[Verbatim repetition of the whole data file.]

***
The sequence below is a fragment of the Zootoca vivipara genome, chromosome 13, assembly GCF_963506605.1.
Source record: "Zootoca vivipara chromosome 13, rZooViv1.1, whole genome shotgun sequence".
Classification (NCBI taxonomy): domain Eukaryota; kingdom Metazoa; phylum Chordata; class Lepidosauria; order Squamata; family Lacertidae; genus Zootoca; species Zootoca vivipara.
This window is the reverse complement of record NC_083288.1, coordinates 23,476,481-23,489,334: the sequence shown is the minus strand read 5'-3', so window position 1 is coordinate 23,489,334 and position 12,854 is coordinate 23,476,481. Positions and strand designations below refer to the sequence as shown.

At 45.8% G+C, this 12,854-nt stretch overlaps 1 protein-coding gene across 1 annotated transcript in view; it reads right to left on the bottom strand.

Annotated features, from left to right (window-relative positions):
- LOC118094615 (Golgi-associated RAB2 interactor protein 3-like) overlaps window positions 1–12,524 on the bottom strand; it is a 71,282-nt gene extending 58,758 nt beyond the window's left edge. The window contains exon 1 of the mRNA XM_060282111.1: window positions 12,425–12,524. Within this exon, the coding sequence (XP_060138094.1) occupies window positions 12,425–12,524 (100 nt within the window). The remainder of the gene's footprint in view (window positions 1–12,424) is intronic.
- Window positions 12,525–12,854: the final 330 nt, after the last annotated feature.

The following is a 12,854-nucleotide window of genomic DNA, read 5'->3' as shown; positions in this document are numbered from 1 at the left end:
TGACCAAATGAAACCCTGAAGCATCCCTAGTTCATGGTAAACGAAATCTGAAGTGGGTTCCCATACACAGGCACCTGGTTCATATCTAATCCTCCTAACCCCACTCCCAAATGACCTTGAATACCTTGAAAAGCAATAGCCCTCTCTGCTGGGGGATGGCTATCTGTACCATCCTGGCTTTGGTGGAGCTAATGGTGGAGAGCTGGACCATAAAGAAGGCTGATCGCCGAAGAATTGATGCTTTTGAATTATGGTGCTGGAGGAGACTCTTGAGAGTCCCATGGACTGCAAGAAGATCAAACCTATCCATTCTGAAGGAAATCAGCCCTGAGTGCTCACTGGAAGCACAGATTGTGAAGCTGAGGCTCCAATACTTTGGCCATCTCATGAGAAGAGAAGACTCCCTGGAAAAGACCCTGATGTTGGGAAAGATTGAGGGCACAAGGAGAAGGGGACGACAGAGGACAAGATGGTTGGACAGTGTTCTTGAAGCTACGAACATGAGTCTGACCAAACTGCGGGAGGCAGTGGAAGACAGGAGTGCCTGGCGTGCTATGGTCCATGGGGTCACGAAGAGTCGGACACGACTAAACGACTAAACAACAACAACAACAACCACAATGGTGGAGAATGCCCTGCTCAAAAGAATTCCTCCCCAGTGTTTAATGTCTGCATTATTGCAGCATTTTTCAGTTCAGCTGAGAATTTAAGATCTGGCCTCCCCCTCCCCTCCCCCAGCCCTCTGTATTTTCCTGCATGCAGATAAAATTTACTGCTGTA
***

The sequence below is a fragment of the Zootoca vivipara genome, chromosome 13, assembly GCF_963506605.1.
Source record: "Zootoca vivipara chromosome 13, rZooViv1.1, whole genome shotgun sequence".
Classification (NCBI taxonomy): domain Eukaryota; kingdom Metazoa; phylum Chordata; class Lepidosauria; order Squamata; family Lacertidae; genus Zootoca; species Zootoca vivipara.
This window is the reverse complement of record NC_083288.1, coordinates 23,476,481-23,489,334: the sequence shown is the minus strand read 5'-3', so window position 1 is coordinate 23,489,334 and position 12,854 is coordinate 23,476,481. Positions and strand designations below refer to the sequence as shown.

At 45.8% G+C, this 12,854-nt stretch overlaps 1 protein-coding gene across 1 annotated transcript in view; it reads right to left on the bottom strand.

Annotated features, from left to right (window-relative positions):
- LOC118094615 (Golgi-associated RAB2 interactor protein 3-like) overlaps window positions 1–12,524 on the bottom strand; it is a 71,282-nt gene extending 58,758 nt beyond the window's left edge. The window contains exon 1 of the mRNA XM_060282111.1: window positions 12,425–12,524. Within this exon, the coding sequence (XP_060138094.1) occupies window positions 12,425–12,524 (100 nt within the window). The remainder of the gene's footprint in view (window positions 1–12,424) is intronic.
- Window positions 12,525–12,854: the final 330 nt, after the last annotated feature.

The following is a 12,854-nucleotide window of genomic DNA, read 5'->3' as shown; positions in this document are numbered from 1 at the left end:
TGACCAAATGAAACCCTGAAGCATCCCTAGTTCATGGTAAACGAAATCTGAAGTGGGTTCCCATACACAGGCACCTGGTTCATATCTAATCCTCCTAACCCCACTCCCAAATGACCTTGAATACCTTGAAAAGCAATAGCCCTCTCTGCTGGGGGATGGCTATCTGTACCATCCTGGCTTTGGTGGAGCTAATGGTGGAGAGCTGGACCATAAAGAAGGCTGATCGCCGAAGAATTGATGCTTTTGAATTATGGTGCTGGAGGAGACTCTTGAGAGTCCCATGGACTGCAAGAAGATCAAACCTATCCATTCTGAAGGAAATCAGCCCTGAGTGCTCACTGGAAGCACAGATTGTGAAGCTGAGGCTCCAATACTTTGGCCATCTCATGAGAAGAGAAGACTCCCTGGAAAAGACCCTGATGTTGGGAAAGATTGAGGGCACAAGGAGAAGGGGACGACAGAGGACAAGATGGTTGGACAGTGTTCTTGAAGCTACGAACATGAGTCTGACCAAACTGCGGGAGGCAGTGGAAGACAGGAGTGCCTGGCGTGCTATGGTCCATGGGGTCACGAAGAGTCGGACACGACTAAACGACTAAACAACAACAACAACAACCACAATGGTGGAGAATGCCCTGCTCAAAAGAATTCCTCCCCAGTGTTTAATGTCTGCATTATTGCAGCATTTTTCAGTTCAGCTGAGAATTTAAGATCTGGCCTCCCCCTCCCCTCCCCCAGCCCTCTGTATTTTCCTGCATGCAGATAAAATTTACTGCTGTA